In 2008 I drove around Iceland on the Ring Road and rode a Superjeep inland while working on my book Planet Ice. I found that one of the most beautiful landscapes I’ve ever seen, endowed with rich colors and strong forms. When Kevin Raber invited me to be instructor for the PODAS Iceland adventure, I leapt at the chance.
Iceland was as dramatic as ever; however, meeting the other instructors and the participants was the highlight of the trip.
Mark Dubovoy was the master of all things Alpa. This simple and elegant technical camera extracts the maximum resolution out of the Phase One backs. Mark is driven to seek the highest possible quality in everything that interests him, and in the case of photography, he strives to eliminate any element that can degrade resolution. Vibration smears an image so naturally he prefers to use leaf shutter lenses where neither mirror slap nor the movement of a focal plane shutter can shake the camera. Add to that the inherent superiority of view camera lenses, and one is ahead of the game at the outset.
Alpa determined that tiny misalignments between back and camera degraded sharpness and were almost inevitable. Their solution was to offer exceedingly thin shims one could stack to prop up one side or another to align the back. The shims are as little as 1/100 of a millimeter thick. Mark showed us before and after images, and even on a projection screen, the improvement was clear.
Combining all these elements produced the clearest possible image. I felt like I’d been taken to school.
Jeff Schewe worked a prominent studio photographer based in Chicago. It was an early practitioner of digital manipulation and involved with the early development of Photoshop. For example, History was added to Photoshop at his suggestion. I was amazed at his early manipulated compositions, created when Photoshop and computers were slow and balky. I am certain Michael Jordan will never appear in front of my camera for a portrait. After showing us a selection of his studio work, Jeff presented an overview of useful techniques in Lightroom and Photoshop. His method for optimizing stitched panoramas stirred his audience.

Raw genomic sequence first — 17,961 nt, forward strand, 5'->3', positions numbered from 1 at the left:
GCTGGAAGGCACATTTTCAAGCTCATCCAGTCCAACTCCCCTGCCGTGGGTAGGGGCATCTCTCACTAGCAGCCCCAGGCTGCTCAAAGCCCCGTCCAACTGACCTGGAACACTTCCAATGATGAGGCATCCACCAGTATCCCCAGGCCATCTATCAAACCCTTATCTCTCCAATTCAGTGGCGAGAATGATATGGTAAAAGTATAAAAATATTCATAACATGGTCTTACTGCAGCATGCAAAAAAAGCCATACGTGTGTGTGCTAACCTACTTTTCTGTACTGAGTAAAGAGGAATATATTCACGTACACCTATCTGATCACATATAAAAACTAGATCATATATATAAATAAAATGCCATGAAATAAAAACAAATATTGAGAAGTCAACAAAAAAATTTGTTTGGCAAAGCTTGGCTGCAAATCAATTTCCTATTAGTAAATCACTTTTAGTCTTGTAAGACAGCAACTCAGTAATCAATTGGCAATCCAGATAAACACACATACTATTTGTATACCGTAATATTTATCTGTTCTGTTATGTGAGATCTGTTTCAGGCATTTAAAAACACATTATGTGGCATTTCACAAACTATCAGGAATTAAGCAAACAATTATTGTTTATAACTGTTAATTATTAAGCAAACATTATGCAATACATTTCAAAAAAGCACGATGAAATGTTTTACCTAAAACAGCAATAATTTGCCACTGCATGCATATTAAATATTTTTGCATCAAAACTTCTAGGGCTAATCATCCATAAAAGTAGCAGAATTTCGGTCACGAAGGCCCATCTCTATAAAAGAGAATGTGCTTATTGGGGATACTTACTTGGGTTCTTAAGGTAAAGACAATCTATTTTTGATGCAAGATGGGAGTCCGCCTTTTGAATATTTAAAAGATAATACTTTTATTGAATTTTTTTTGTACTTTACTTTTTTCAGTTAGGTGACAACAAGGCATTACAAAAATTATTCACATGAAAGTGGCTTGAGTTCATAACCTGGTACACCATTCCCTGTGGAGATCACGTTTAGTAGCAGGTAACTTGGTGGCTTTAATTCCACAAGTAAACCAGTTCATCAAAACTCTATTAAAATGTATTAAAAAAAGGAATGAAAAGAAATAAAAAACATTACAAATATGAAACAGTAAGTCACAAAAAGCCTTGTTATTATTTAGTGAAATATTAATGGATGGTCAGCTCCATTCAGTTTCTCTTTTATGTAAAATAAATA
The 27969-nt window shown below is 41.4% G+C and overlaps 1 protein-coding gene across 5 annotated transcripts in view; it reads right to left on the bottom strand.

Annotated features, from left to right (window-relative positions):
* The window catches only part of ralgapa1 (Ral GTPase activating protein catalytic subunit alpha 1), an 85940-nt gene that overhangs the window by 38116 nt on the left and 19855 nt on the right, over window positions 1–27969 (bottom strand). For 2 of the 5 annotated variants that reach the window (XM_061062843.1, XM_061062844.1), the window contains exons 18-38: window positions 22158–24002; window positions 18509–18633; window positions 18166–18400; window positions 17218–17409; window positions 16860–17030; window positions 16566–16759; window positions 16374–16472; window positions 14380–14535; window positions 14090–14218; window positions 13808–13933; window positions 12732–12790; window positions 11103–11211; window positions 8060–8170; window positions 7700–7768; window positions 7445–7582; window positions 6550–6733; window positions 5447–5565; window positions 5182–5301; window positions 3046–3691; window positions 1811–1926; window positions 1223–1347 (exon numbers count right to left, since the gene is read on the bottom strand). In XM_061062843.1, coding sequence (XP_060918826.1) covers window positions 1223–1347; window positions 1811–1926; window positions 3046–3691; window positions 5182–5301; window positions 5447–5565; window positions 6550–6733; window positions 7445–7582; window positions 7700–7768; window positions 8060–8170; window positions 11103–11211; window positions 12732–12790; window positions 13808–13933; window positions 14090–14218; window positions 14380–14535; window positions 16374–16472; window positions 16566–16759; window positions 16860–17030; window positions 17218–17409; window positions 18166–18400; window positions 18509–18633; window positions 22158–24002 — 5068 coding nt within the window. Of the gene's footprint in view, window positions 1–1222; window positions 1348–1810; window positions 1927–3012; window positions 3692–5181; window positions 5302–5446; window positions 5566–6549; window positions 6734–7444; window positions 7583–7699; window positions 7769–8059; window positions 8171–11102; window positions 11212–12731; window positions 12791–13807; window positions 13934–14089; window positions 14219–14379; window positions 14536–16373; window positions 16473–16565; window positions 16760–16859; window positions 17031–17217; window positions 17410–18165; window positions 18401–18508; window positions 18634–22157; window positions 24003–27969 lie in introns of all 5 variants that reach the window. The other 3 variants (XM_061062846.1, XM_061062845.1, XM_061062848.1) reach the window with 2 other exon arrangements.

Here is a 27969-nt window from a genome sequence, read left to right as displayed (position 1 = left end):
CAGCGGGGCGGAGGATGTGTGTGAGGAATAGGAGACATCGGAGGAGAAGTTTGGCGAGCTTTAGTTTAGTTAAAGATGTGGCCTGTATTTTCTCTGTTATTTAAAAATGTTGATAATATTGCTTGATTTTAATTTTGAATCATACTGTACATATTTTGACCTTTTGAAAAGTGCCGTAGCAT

Claus Molgaard, Chief Technologist at Phase One, accompanied us for a few days and delivered an overview of engineering issues, limits imposed by physics, and some products in the pipeline. He spoke at the end of a long day after a late dinner but held everyone’s attention and was gracious enough to field questions and suggestions from the bleary-eyed attendees.
After this avalanche of technical information, my presentation on creating projects and books, using images from Planet Ice as examples, focused more on how to tell stories or create a powerful effect with a body of work. I establish specific images the project requires and gather serendipitous compositions as the present themselves. As a working photographer, I need to keep an eye on marketing as well.
We had enjoyed a blue sky day when we landed in Iceland, but much of the next week was spent under heavy cloud punctuated by drizzle. That was fine with me. Sun would’ve increased contrast, washing out the electric greens and masking detail in the volcanic rocks.
I had missed Landmannalauger on my earlier circumnavigation of the island. Situated in the southern highlands, the area is famous for hills composed of interleaving pastel soils set against moss-covered volcanic rock and dotted with thermal features.
We were lucky to have Daniel Bergmann as our local guide. He is one of the most celebrated photographers in Iceland with many books to his credit and many more in the works. Daniel is tall, quiet, and equipped with a mordant wit he marshals to good effect.